[VIEWPOINT]Japan's Teachers, Helping Right Wrongs

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[VIEWPOINT]Japan's Teachers, Helping Right Wrongs

Many years ago, during a trip to Tokyo, I visited the Edo-Tokyo Museum. There were many interesting things on display - art works and reproductions of streets of the Tokugawa period, including depictions of the daily lives of citizens of Edo (Tokyo).

But what caught my interest most was an exhibit depicting the Tokyo citizen's everyday life during World War II, a life shaped by army mobilization, the devastation of Tokyo caused by Allied bombing and the severe hardships of life which Tokyo citizens had to endure.

While wandering around the exhibition I asked myself a question. As members of Japan's post-war generation study these exhibits, do they perceive that the grim state of the Tokyo streets after the Pacific War and the tremendous number of casualties of the Tokyo bombing were the price their parents' generation had to pay for being swept away by a collective militaristic hysteria?

In Japan there are also museums devoted to peace, which I did not visit at the time due to my ignorance of their existence.

In the Ritsumeikan University, in Kyoto, there is a private peace museum. It inspires antiwar, antimilitaristic sentiments with displays of artifacts from the 15-year-long wartime mobilization and ruthless aggression committed by Japanese troops in Asia. The displays include information concerning Japan's forced recruitment of soldiers from foreign countries it invaded, antiwar movements in Japan and the barbarous acts of the Japanese army in their colonies and occupied territories.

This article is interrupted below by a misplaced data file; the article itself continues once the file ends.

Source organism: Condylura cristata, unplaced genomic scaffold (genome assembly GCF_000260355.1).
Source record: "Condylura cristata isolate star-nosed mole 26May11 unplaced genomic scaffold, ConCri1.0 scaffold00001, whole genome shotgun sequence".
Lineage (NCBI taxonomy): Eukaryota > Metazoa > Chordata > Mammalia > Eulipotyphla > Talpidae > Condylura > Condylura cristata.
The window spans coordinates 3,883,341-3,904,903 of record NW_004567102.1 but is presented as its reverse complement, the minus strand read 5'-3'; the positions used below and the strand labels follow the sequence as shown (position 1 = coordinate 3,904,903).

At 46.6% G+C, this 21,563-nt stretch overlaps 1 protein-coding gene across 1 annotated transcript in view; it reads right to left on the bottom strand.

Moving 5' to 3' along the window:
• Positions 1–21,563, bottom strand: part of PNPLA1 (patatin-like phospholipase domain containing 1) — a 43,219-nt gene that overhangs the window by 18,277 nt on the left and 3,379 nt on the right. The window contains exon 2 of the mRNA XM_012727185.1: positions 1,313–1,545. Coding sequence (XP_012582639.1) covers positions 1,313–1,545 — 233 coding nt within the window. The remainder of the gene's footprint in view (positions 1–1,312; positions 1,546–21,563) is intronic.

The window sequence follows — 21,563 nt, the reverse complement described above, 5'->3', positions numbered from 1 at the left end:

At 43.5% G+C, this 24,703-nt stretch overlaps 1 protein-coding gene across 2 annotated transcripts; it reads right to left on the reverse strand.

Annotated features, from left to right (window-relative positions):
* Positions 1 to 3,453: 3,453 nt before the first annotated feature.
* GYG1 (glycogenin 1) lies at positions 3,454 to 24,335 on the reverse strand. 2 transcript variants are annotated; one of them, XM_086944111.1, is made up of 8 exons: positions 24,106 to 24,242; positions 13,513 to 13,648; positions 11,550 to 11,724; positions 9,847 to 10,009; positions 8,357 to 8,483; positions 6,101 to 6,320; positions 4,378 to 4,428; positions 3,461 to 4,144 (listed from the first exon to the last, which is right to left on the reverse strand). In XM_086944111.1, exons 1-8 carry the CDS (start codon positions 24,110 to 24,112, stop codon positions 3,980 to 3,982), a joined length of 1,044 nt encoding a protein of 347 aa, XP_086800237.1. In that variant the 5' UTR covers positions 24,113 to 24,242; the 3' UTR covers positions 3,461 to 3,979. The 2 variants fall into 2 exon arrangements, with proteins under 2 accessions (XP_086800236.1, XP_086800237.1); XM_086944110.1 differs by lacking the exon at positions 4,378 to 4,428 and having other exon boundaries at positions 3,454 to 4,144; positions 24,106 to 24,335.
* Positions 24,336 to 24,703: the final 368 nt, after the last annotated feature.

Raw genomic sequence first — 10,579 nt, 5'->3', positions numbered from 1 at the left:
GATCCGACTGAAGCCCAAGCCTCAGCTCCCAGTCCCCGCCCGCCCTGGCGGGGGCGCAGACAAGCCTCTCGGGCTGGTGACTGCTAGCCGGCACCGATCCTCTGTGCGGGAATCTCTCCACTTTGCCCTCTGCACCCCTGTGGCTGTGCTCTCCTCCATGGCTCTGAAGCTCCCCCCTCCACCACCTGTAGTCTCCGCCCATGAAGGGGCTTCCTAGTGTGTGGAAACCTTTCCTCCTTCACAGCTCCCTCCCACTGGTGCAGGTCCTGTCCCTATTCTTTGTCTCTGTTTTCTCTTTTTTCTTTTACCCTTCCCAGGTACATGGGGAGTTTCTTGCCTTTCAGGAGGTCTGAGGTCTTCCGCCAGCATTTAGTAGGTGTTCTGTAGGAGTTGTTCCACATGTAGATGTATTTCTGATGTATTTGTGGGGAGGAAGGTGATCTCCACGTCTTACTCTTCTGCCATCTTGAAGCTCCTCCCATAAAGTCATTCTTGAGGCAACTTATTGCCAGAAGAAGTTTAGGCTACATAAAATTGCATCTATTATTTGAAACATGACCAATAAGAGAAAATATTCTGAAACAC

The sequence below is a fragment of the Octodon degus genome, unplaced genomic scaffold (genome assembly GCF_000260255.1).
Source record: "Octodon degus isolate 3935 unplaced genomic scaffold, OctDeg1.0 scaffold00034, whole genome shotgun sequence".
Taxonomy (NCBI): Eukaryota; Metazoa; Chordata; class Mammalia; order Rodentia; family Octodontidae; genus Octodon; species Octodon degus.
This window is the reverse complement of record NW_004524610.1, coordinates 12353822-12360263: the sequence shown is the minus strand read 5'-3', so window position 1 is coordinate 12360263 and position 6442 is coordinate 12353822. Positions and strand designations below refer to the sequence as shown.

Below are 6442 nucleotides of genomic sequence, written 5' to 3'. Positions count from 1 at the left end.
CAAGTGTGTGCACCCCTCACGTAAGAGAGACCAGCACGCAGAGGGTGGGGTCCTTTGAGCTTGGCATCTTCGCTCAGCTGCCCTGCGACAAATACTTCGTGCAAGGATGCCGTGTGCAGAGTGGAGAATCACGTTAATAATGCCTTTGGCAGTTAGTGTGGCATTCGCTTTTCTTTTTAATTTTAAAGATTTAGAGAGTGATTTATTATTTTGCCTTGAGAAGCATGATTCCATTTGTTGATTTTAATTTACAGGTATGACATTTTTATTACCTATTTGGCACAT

There are monuments to peace such as this all over Japan. I have been told that museums in Hiroshima, Nagasaki, Osaka, Takamas, Kawasaki and Sakai not only depict the disastrous consequences of war, but also provide materials that show Japan's responsibility for war crimes to the visitors, urging Japanese people to repent and remedy past mistakes.

Most of the Japanese intellectuals I have met at international conferences are deeply ashamed of Japan's past and express serious concern about the public frenzy rightists in Japan are attempting to stir up. There are many conscientious intellectuals who are active in movements that demand the Japanese government's atonement and compensation for compulsorily drafted workers and military sexual slaves ("comfort women") from Japanese colonies during wartime. These intellectuals are the people who take action according to their consciences, regardless of the threat of oppression and terrorism from extreme rightists.

Most of the city museums mentioned above were established at the suggestion of Japanese intellectuals and professionals. Notably, middle school and high school teachers were among those mounting aggressive campaigns to establish the museums. They played a crucial role in raising public support for the museums.

Therefore, Korea must seek to cooperate with these conscientious Japanese professionals and intellectuals in order to remedy the past ills of Japan.

Wide-ranging contact with Japanese middle school and high school teachers should be promoted. And it is important to help Japanese teachers to understand Korean and Japanese history more deeply and to reaffirm the importance of a fair, unbiased presentation of history.

Of course, the view of history endorsed in textbooks is of concern. But the attitude and perception of the teachers who use these materials exerts a far stronger influence on students.


The writer is a professor of English literature at Korea University.

by Suh Ji-moon

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